Daniel Casasanto and Kyle Jasmin1. (2010) Good and Bad in the Hands of Politicians: Spontaneous Gestures during Positive and Negative Speech. PLoS ONE. info:/

  • July 28, 2010
  • 09:42 PM

The First New Zealanders and their rats

by David in The Atavism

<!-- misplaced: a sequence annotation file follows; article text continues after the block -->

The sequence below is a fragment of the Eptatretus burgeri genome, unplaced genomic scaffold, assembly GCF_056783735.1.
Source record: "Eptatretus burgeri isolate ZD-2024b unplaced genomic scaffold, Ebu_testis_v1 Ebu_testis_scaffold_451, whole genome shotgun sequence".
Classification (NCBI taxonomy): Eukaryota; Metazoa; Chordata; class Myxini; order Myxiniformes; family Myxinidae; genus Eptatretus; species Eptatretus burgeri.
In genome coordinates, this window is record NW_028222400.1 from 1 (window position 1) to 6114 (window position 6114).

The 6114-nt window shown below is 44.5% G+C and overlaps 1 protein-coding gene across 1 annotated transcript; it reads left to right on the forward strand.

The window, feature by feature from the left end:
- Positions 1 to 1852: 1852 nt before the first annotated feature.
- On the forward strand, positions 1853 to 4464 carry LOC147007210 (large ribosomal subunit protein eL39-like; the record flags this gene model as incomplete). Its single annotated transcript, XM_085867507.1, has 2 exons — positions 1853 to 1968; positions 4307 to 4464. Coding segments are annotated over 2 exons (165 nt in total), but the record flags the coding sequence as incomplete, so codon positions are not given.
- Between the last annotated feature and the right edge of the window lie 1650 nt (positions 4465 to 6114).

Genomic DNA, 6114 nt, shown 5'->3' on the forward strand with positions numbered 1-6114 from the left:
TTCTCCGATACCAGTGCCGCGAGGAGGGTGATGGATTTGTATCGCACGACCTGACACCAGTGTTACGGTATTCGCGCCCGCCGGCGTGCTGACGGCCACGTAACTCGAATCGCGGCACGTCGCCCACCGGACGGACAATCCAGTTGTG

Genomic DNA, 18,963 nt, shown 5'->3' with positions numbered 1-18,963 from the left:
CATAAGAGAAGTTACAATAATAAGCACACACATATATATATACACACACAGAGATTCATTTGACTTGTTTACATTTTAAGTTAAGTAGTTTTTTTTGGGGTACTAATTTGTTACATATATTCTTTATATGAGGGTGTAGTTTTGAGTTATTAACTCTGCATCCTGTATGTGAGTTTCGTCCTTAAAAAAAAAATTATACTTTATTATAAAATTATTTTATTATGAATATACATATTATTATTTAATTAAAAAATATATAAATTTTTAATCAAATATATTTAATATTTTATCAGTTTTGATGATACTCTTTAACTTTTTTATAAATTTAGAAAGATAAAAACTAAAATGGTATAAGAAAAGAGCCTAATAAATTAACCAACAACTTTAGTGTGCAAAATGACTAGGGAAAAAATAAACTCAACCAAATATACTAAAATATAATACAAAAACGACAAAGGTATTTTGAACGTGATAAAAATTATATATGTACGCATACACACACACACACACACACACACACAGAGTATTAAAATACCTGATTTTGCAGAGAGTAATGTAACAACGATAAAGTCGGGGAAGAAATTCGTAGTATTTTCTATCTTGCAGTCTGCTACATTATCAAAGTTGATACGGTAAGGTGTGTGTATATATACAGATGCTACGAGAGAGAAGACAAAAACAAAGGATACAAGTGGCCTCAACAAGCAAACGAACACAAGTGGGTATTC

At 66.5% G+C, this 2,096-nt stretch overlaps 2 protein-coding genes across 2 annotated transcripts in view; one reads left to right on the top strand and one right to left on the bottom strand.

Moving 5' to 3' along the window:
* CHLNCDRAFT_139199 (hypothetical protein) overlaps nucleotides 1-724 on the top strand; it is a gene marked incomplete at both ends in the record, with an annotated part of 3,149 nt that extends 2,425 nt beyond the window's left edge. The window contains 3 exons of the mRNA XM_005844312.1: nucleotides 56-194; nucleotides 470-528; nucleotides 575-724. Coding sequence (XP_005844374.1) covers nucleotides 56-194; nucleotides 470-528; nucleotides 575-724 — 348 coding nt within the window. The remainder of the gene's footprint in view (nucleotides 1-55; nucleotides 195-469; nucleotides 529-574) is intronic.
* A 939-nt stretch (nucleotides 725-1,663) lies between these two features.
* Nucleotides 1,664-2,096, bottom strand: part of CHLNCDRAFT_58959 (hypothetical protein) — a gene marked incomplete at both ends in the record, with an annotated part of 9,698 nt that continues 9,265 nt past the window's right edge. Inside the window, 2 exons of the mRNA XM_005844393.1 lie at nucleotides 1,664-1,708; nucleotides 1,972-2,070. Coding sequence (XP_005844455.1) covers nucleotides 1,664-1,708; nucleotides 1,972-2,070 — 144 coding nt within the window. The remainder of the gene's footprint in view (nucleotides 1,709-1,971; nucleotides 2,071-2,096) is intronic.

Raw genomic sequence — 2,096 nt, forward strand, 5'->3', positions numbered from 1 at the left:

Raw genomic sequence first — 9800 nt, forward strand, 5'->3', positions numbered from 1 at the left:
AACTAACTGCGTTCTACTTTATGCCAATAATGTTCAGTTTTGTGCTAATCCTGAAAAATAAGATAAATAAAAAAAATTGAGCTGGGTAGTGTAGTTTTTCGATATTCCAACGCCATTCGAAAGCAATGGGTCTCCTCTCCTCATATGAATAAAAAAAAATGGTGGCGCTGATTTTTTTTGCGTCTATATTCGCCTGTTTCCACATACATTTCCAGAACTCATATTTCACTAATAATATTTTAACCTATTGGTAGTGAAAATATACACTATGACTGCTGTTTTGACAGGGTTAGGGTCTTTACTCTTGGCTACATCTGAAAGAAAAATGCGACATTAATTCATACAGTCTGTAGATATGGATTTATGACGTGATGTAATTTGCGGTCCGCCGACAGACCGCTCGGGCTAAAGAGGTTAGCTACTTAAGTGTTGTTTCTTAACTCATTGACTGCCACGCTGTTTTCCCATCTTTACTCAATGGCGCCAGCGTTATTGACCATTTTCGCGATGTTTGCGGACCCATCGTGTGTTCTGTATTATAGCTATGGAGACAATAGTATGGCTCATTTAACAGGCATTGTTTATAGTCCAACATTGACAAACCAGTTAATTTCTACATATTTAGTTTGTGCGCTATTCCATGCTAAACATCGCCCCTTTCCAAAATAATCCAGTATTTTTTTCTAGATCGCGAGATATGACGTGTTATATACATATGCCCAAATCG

Crispin Jago has made a very cool thing, a periodic table of irrational nonsense. Rolling my eyes over the groups, wondering how people can believe some of these things, made me think about New Zealand's unique ecosystem of kooky ideas. We don't have to suffer creationists in any organised sense and I don't think anyone is too into ear candelling, but those TV psychics have found themselves a niche to exploit and most people seem think chiropratric and homeopathy are normal parts of medicine. Then I was reminded about our very own, home grown cranks. There are people who believe that New Zealand was settled by Celts several hundred years before it was discovered by the ancestors of modern Māori. It probably goes without saying that these people are nuts, but the idea of a pre-Māori civilization in New Zealand is one of our culture's enduring myths. It's worth talking about why people who are serious about studying our country's prehistory have discarded it.People coming to this question for the first time my want a little bit of background. The settlement of the Pacific is one of the most interesting stories in our species' history. I did the field work for my PhD (on landsnails, and not people) in the Cook Islands and you get a feel for the enormity of that achievement when you travel around that group. To fly from one island to another you walk out across the tarmac and meet your pilot, who is almost invariably sitting on the steps to his 12 seater plane, reading the paper through massive aviator glasses. Once you're safetly stowed you get your safety briefing ("it's gonna be pretty fine all the way, should be a good flight") and you take off. The pilots don't close the door to the cockpit, so you can see out the windscreen, but all you see is ocean and sky. You can fly for an hour without seeing land in front of you or out your window. Then an island looms. A few minutes later you land, and, even among the Cook Islands, you're in a new culture. The Polynesian people who discovered and settled these tiny islands separated by such vast distances were master navigators. Without metal tools or written records, let alone maps and compasses, they very deliberately settled islands (taking livestock and crops with them), maintained trading relationships between island groups and almost certainly made it to South America (very likely beating Columbus in the process).Schematic of the settlement of the Pacfic (this one is taken from a study of the evolution of Austronesian languages)The "mainstream" view on the settlement of New Zealand fits nicely into what's known about the settlement of the Pacific. There is good evidence that the bulk of Polynesia was settled in a stepwise fashion, moving west to east with the prevailing winds. Eastern Polynesia was settled by about 800 AD. The far reaches reaches of Polynesian - Hawai'i, Rapanui and New Zealand would require a different pattern of migration (upwind, or over vast distances) and remained, with Antartica, as the last uninhabited lands on earth for hundreds of years.The first evidence for humanity in the New Zealand archeological record comes from the Wairau bar, where artifacts similar to those from contemporaneous sites in the Society Islands and the Southern Cooks have been dated to about 1280 AD. At the same time the pollen record shows New Zealand's first wide scale deforestation, trees being replaced by bracken, scrub and charcoal. A few hundred years later the much sparser record of sub-fossil animals shows its first mega-faunal extinctions. Combined with evidence for "sattelite" settlements in the Kermadec islands (on the edge of the tropical Pacfic) you have exactly the pattern of evidence you'd expect to see with the settlement of islands as remote as Te Wai Pounamu and Te Ika a Māui - settlement as an extension of an ongoing process with clear evidence for human impacts starting from a date that makes sense in that frameworkCompare that with the Celtic NZ people. The idea of Celts arriving in New Zealand without leaving any real evidence of their presence anywhere else outside of Europe hardly needs talking about. When we look within New Zealand, almost all the evidence supposed to support a pre-Maori celtic civilization amounts to big rocks that form, if you just imagine they used to be arranged slightly differently, a giant surveying network. Or astronomical observatories. Proponents of the Celtic NZ hypothesis spend very little time trying to find any evidence for the populations that must have lived, died, eaten, built, dug, farmed, and buried their dead in New Zealand to support these mad priests' plans to move megaliths across the country. And when they do the results are less are less than convincing By all accounts they treat the historical method with about as much respect as the scientific one, so academics don't take them very seriously. In fact, you'd think these claims are so kooky that there was really no need to rebut them. Sadly, the Celtic NZ people seem to have convinced at least a few people that they are on to something. I'm sure part of the reason for that is New Zealanders were once taught that the ancestors of modern Māori did meet another people when they came to New Zealand.Up untill about the 1960s school textbooks said the Moriori were a Melanesian people that were driven off the New Zealand mainland by Māori, with a few survivors taking refuge on the Chatham Islands (called Rekohu in their language). That idea had been rejected by every scholar who's addressed it since the 1920s because it's clear that the Moriori descended from mainland Māori and the unique aspects of their culture were acquired during their subsequent isolation. Part of the reason the Moriori myth came about in the first place is that it fitted into a Victorian narritive view of history - a chain of never ending progress It was only right that Moriori hunter-gatherers were replaced my the adventurous and noble Māori, just as the advanced British settlers would in turn assimilate the Māori. We might have given up that story, but the Moriori myth is still tied to politics in New Zealand. For people who think the New Zealand government shouldn't make reparations for its breaches of the Treaty of Waitangi the idea that Maori themselves were once colonisers looks like a get out of jail free card. Russel Brown quoted one example in 2004:Leaders and academics that hark back to the pre-European days of Maori domination of New Zealand have driven this opportunism. They appear to conveniently forget that Maori violently conquered the Moriori, the original settlers, and their claims of tangata whenua status and demands for compensation for historical grievances appear to many to be ill informed.Ignoring the gaps in the logic (the Treaty is between Maori and the crown, and is not contingent on Maori being the original inhabitants of New Zealand) such claims also face a pretty big evidence gap. The piece Brown picked up was from then Member of Parliament Muriel Newman. Dr Newman is no longer and MP, but she has set up a think tank (which shows about as much evidence for thought as any group with that name) and it seems she hasn't given up on her politically motivated brand of crypto-history. Here's her latest, in which she tries to argue New Zealand has no indigenous people: Archaeologists agree that humans first settled in New Zealand well over 1,000 years before the main Maori migration, which is estimated to have arrived around 1200 AD. Their evidence is based on the exhaustive forensic examination of historic plant and animal remains. They believe that the settlement of New Zealand was most likely a continuous process, a view that is certainly consistent with early settler journal accounts (from the proceedings of the Royal Society of New Zealand) which indicate that not only did Moriori precede Maori, but that when they arrived in the... Read more »